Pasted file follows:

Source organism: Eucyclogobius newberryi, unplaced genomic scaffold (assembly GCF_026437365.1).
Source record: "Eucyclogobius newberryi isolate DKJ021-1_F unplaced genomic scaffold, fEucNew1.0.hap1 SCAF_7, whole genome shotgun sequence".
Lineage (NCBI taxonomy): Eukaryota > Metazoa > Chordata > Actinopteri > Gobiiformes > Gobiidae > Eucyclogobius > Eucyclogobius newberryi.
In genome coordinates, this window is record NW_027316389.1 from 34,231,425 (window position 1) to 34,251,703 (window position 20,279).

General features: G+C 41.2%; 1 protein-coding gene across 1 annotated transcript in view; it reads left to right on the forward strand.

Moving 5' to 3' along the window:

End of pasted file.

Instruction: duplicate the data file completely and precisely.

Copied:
Source organism: Eucyclogobius newberryi, unplaced genomic scaffold (assembly GCF_026437365.1).
Source record: "Eucyclogobius newberryi isolate DKJ021-1_F unplaced genomic scaffold, fEucNew1.0.hap1 SCAF_7, whole genome shotgun sequence".
Lineage (NCBI taxonomy): Eukaryota > Metazoa > Chordata > Actinopteri > Gobiiformes > Gobiidae > Eucyclogobius > Eucyclogobius newberryi.
In genome coordinates, this window is record NW_027316389.1 from 34,231,425 (window position 1) to 34,251,703 (window position 20,279).

General features: G+C 41.2%; 1 protein-coding gene across 1 annotated transcript in view; it reads left to right on the forward strand.

Moving 5' to 3' along the window: